Acknowledgments

Produced from materials originally authored by the electrophysiology team at Nanion Technologies GmbH, Munich.

References and Further Reading

  1. Behrendt, H.J., et al., 2004. Br. J. Pharmacol. 141, 737– 745
  2. McKemy, D.D., et al., 2002. Nature 416: 52-58
  3. Peier, A.M., et al., 2002. Cell 108: 705-715
  4. Andersson, D.A., et al., 2004. J. Neurosci. 24(23):5364– 5369
  5. Weyer, A.D. & Leyto, S.G. 2017. Pharmaceuticals. 10: 37
  6. González-Muñiz, R., et al. 2019. Int. J. Mol. Sci. 20: 2618
  7. Hantute-Ghesquier, A. et al. 2018. Pharmaceuticals. 11: 58
  8. Yee, N.S. et al., 2012. Scientifica. 2012: Article 415158
  9. Malkia, A., et al., 2009. Mol. Pain. 6: 62
  10. Nilius, B., et al. 2005. J. Physiol. 567.1: 35–44

About Nanion Technologies

Nanion Technologies is a spin-off from the Center of Nanoscience (CeNS) of the University of Munich (LMU).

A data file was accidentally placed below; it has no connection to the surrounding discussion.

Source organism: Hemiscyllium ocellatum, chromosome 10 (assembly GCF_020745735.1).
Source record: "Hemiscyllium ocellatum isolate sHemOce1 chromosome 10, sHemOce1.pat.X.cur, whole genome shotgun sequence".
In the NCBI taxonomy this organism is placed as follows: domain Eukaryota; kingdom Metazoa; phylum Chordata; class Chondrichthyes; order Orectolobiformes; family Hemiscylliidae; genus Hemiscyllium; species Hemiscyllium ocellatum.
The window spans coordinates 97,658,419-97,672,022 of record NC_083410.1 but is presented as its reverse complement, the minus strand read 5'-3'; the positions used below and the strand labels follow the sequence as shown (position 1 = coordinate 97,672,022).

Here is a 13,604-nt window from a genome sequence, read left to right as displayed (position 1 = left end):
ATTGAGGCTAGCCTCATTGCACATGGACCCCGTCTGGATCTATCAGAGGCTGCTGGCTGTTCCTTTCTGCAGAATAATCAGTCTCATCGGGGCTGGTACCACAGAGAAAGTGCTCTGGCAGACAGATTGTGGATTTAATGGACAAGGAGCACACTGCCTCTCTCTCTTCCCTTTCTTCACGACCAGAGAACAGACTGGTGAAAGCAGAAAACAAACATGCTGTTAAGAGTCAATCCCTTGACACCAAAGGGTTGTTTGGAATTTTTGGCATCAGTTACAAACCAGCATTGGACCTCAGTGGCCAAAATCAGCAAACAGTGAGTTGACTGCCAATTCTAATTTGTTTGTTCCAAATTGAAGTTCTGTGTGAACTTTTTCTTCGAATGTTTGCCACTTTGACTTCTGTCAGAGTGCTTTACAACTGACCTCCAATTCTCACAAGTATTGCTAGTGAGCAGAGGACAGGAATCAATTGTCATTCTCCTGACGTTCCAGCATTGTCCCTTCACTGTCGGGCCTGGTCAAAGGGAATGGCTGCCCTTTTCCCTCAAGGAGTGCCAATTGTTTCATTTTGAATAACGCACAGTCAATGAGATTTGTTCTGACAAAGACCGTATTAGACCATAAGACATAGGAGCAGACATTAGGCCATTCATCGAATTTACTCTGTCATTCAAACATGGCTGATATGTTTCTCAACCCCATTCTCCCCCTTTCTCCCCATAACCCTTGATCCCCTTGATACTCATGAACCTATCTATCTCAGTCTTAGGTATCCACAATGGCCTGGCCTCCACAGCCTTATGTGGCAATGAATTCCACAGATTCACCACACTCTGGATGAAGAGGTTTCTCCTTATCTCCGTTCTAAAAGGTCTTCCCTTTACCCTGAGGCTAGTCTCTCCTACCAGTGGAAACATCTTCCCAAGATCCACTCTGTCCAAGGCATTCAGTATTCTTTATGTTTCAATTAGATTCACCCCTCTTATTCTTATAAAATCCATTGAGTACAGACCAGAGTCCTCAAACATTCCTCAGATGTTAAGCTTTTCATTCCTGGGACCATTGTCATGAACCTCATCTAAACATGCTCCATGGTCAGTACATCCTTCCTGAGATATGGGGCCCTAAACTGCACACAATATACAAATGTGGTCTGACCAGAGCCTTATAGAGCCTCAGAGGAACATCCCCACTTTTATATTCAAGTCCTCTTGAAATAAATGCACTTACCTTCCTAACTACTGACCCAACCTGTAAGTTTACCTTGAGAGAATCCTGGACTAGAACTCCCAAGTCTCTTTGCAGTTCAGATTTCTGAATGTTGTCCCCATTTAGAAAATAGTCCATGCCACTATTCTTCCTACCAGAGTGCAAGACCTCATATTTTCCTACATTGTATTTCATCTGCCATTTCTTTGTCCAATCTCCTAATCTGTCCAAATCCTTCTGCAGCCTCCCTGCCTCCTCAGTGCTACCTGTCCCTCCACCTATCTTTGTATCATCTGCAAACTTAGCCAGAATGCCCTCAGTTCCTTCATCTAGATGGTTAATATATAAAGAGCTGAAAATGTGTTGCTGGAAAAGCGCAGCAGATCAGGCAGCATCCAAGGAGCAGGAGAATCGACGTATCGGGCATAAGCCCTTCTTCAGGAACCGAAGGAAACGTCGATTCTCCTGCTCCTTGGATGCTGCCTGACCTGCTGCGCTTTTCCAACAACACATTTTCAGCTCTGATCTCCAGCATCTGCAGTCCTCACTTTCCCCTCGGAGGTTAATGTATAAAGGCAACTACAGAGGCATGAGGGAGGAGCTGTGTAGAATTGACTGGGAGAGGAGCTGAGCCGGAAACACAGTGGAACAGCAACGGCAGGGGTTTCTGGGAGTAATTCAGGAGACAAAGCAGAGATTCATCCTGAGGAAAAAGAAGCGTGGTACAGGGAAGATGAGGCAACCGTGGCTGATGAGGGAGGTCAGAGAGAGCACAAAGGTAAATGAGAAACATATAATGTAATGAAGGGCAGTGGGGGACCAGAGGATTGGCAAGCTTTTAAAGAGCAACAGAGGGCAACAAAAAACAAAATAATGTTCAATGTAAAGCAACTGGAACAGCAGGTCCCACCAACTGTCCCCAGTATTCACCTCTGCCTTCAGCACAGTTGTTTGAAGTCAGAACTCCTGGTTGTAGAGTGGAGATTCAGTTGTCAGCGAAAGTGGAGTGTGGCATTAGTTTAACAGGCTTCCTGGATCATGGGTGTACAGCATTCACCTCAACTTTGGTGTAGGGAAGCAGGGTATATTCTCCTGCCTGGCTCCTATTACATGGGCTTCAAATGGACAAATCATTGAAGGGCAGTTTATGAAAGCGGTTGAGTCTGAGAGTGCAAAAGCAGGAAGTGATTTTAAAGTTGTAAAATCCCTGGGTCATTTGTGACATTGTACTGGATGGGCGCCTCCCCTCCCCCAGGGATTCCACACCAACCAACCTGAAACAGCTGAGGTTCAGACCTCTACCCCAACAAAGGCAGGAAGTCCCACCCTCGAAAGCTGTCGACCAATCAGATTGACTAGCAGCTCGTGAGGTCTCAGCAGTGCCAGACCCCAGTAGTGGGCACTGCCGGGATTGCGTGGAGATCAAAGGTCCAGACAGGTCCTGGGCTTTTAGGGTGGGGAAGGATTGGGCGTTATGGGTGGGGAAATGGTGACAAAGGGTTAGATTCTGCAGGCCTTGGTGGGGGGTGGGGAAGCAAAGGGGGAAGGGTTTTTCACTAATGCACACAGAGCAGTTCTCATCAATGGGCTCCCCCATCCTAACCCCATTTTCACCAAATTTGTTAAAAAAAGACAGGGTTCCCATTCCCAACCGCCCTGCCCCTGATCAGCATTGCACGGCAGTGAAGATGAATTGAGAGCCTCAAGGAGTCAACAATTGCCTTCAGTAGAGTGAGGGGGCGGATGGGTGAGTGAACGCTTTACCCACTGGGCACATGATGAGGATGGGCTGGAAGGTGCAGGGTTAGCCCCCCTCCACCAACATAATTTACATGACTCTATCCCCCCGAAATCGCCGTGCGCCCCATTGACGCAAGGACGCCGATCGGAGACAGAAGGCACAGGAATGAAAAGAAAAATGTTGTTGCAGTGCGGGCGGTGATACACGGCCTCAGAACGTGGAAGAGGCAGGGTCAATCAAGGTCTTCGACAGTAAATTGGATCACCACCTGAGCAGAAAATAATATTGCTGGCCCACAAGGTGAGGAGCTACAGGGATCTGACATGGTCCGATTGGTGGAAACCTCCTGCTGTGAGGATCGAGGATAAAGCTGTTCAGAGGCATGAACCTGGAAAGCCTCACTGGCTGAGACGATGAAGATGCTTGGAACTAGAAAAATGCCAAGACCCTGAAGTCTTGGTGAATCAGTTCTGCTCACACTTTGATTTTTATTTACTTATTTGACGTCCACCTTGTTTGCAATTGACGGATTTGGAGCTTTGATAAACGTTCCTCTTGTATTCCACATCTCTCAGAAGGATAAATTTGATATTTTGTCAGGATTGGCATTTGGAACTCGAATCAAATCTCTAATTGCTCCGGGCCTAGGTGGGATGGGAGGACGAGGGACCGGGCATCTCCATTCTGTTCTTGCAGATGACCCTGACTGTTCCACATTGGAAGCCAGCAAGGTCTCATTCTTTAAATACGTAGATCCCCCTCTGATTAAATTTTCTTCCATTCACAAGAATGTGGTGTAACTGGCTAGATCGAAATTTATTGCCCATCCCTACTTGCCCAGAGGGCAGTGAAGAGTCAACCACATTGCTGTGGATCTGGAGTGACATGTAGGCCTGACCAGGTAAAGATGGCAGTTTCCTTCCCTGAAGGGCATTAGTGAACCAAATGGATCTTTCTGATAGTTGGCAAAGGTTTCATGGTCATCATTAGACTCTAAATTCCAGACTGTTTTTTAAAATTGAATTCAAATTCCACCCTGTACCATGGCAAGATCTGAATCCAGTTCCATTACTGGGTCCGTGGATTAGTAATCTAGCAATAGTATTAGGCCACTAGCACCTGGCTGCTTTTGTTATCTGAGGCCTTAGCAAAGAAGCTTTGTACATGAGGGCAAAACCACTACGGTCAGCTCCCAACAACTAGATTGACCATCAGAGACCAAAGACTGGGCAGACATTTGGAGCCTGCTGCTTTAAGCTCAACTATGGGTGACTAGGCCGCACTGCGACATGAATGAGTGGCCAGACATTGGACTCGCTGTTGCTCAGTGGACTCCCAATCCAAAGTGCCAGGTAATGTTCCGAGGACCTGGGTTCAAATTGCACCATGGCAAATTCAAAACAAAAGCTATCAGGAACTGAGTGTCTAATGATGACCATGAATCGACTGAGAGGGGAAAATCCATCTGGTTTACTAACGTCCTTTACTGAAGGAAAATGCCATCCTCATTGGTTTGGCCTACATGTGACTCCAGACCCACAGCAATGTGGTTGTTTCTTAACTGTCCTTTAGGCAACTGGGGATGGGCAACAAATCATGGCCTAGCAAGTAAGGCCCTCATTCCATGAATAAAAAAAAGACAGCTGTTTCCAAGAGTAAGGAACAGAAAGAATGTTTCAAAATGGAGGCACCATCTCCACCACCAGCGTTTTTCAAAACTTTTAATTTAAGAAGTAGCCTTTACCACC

Nanion combines bio- and microtechnology in a company serving the life sciences industry by offering products and services which will dramatically increase the speed and efficiency of the drug discovery process in an important segment of the pharmaceutical market.

Nanion bases its business on a proprietary chip technology and will design and develop High Throughput Screening (HTS) systems for ion channel active drugs (ICADs). Ion channels are prime targets for innovative medicines aimed at many important diseases.


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Last updated: Jun 16, 2020 at 3:12 AM